Tummy Troubles

“Tummy troubles” is not a phrase you want to think about several days before a big goal half marathon.

But in this case, the tummy troubles aren’t mine. (At least not yet!)

Meet 3487.

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She’s just over 9 weeks old, and the past few weeks her stomach has been giving her some problems.

She’s kept eating, but her appetite for grain isn’t what it should be. She’s also had some other unpleasant symptoms…

I’m do see occasional baby calf diarrhea or bloated stomachs, but usually the calf feels better in a day or so after just one oral liquid treatment.

When our vet was here yesterday for herd pregnancy check, I asked him about what I might do for her.

He said what she probably needed was a thicker liquid to really coat her stomach well. Then she’d need something to help get the good bacteria going in her rumen (one of her four stomachs). If she had a temp, then he told me which antimicrobial he’d recommend.

Now we people have bacteria in our stomachs too, but cows, with their four different stomachs, require a more complex equilibrium to keep their digestive systems happy.

I’d tried a previous stomach remedy on her, but this suggestion sounded like the full arsenal back to health. Let’s hope so!

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Basically pepto bismol; it’s great for coating the stomach.

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And this big guy is a calf pill. Though I think it looks bigger than it is because my hands are tiny.

This particular pill is coated for ease of swallowing and contains vitamins, yeasts, and other stuff that’s supposed to help a young calf’s digestive system. (It’s probably not so different from some human vitamins 🙂 .)

And yes, I used that long metal tube to give her the pill. If I just stuck the pill in her mouth she’d probably spit it back at me, so I put it carefully near the back of her throat with this.

I don’t need to give calf pills too often, and I was worried she wouldn’t be very happy. Luckily she didn’t mind and swallowed it right down.

She was running a higher temp than normal, so I also gave her the other meds the vet recommended.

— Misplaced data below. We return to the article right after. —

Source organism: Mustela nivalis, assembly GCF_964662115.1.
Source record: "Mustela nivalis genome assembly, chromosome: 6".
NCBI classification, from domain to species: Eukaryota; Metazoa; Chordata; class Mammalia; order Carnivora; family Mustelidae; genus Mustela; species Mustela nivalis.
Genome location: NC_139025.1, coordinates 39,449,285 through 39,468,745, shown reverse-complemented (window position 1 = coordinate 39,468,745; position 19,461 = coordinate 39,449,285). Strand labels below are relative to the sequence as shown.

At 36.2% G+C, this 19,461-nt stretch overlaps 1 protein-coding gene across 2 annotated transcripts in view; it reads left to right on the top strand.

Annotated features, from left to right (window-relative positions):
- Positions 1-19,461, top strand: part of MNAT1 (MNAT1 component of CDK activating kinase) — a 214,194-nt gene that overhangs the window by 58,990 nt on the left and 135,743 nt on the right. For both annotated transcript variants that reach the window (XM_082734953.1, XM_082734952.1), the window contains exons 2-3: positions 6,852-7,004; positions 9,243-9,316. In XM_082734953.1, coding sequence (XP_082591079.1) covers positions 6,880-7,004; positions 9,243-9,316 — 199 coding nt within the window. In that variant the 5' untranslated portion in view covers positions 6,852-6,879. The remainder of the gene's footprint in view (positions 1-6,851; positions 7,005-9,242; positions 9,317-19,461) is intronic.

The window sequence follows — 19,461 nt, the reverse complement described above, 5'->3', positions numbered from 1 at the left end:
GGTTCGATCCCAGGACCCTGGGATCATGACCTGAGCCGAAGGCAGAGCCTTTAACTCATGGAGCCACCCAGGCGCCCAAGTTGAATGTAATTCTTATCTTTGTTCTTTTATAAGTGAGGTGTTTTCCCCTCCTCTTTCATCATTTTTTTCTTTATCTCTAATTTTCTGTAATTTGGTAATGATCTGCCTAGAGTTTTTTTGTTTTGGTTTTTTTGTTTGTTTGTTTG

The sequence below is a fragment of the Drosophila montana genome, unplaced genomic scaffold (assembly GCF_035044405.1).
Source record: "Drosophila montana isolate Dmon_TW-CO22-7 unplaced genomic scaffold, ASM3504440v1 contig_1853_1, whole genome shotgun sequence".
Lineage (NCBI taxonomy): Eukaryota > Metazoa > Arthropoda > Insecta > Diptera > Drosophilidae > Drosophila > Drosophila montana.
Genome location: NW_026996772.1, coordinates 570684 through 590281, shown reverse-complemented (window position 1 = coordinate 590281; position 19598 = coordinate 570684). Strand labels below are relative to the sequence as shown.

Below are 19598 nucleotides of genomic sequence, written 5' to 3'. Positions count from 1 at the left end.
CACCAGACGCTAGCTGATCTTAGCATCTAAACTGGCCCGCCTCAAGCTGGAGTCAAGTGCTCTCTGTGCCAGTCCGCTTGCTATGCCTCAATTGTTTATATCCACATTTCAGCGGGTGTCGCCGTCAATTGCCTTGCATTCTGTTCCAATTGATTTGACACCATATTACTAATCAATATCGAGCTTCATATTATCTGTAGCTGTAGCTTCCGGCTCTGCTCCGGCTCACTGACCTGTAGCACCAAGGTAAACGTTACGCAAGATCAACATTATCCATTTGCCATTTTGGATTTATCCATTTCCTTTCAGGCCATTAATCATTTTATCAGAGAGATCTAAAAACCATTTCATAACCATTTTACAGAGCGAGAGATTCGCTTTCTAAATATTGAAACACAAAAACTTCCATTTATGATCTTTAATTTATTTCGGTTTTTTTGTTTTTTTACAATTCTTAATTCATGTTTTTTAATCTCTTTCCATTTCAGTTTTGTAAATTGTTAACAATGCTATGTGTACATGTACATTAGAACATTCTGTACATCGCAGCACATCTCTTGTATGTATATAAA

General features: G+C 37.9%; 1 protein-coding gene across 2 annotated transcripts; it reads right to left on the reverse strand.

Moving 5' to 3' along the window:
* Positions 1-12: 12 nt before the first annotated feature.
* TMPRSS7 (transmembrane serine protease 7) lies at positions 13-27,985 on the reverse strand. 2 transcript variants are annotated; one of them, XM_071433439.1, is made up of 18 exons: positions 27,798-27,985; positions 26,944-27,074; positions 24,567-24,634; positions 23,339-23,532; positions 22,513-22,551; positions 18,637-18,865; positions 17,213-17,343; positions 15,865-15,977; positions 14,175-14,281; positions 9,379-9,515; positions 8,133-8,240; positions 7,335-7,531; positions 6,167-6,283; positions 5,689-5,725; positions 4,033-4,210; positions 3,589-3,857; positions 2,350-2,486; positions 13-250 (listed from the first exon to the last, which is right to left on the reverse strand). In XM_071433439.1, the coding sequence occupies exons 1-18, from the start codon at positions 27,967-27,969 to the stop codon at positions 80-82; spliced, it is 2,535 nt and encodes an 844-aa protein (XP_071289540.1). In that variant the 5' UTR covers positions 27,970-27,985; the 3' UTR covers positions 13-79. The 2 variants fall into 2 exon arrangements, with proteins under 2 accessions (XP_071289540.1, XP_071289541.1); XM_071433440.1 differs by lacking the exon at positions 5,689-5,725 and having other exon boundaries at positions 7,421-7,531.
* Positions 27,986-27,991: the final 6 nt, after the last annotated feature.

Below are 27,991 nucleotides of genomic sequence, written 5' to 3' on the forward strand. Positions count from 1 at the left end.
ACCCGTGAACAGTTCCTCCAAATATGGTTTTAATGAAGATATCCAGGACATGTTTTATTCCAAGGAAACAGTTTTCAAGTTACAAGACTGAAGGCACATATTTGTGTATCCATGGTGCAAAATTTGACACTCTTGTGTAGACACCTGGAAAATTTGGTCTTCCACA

I know antibiotics, antimicrobials, and other medicines given to animals can be controversial in the consumer world.

People worry about their use, and some people seek out organic meats and dairy so they can be assured these treatments aren’t used. And I think everyone should have the right to decide what foods are right for them and their families.

Now I truthfully am not sure which, if any, of the treatments I used would be approved in the organic world. Certainly NOT the antimicrobial. But my little calf is perking up, and I feel like I responsibly used the right medicines to help her back to good health.

I do know some medicines can be over used, and I know they’re not the answer to everything.

I’ll try to remember to keep you all updated on this gal’s progress!

Running Tales

Nerves? Yes.

Excitement? Yes.

Weather worries now that rain chance is up to 50%? Yes.

Will I pick light rain over wind? Yes.

I just finished my last run before race day, and aside from sleeping in and running shorter than planned it was good. Great, actually. Easy pace with last 1/4 mile fast.

I did 4 yesterday with about 2.5 at goal pace. It felt meh, but I’m going to blame that on the cold and wind. Sure hope I’m ready.

Earth Day Half Marathon here I come!

About Lisa

Hi, I'm Lisa. Dairy farmer's wife and Minnesotan to the core, I write about rural farm life, running down country roads, and the food, faith, and family that bind everything together. Follow along on my journey.
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7 Responses to Tummy Troubles

  1. Rebecca says:

    Awww, poor little girl!

    I’m glad you said she was going to swallow it, at first glance I honestly thought it was a suppository! o_O

  2. Anna says:

    Must admit, I had the same thought as Rebecca when I saw that contraption! Phew!

    Anyway, I logged onto your blog today for one big reason! Good Luck!!! You’re ready! Enjoy your race!

  3. Good luck at your race! You’ll do great.

    It sounds like you did the right thing with your little calf – I only worry about drugs and hormones in meat when they’re used to cover up maltreatment.

  4. Brit says:

    Haha. When I saw the pill on the stick, I was not sure which end you were going to have to aim for with it. Relieved for both of you that it is an oral pill. 🙂

    Good luck at your race!

  5. Terzah says:

    I hope your little one is doing better and I can’t wait to hear about the race. I always have at least one “meh” run before every race.

  6. Heidi Nicole says:

    GOOD LUCK with your race! You’ll do great, your training has been really solid! And yes, please get rain over wind – a little rain is bearable, a driving wind is just annoying!

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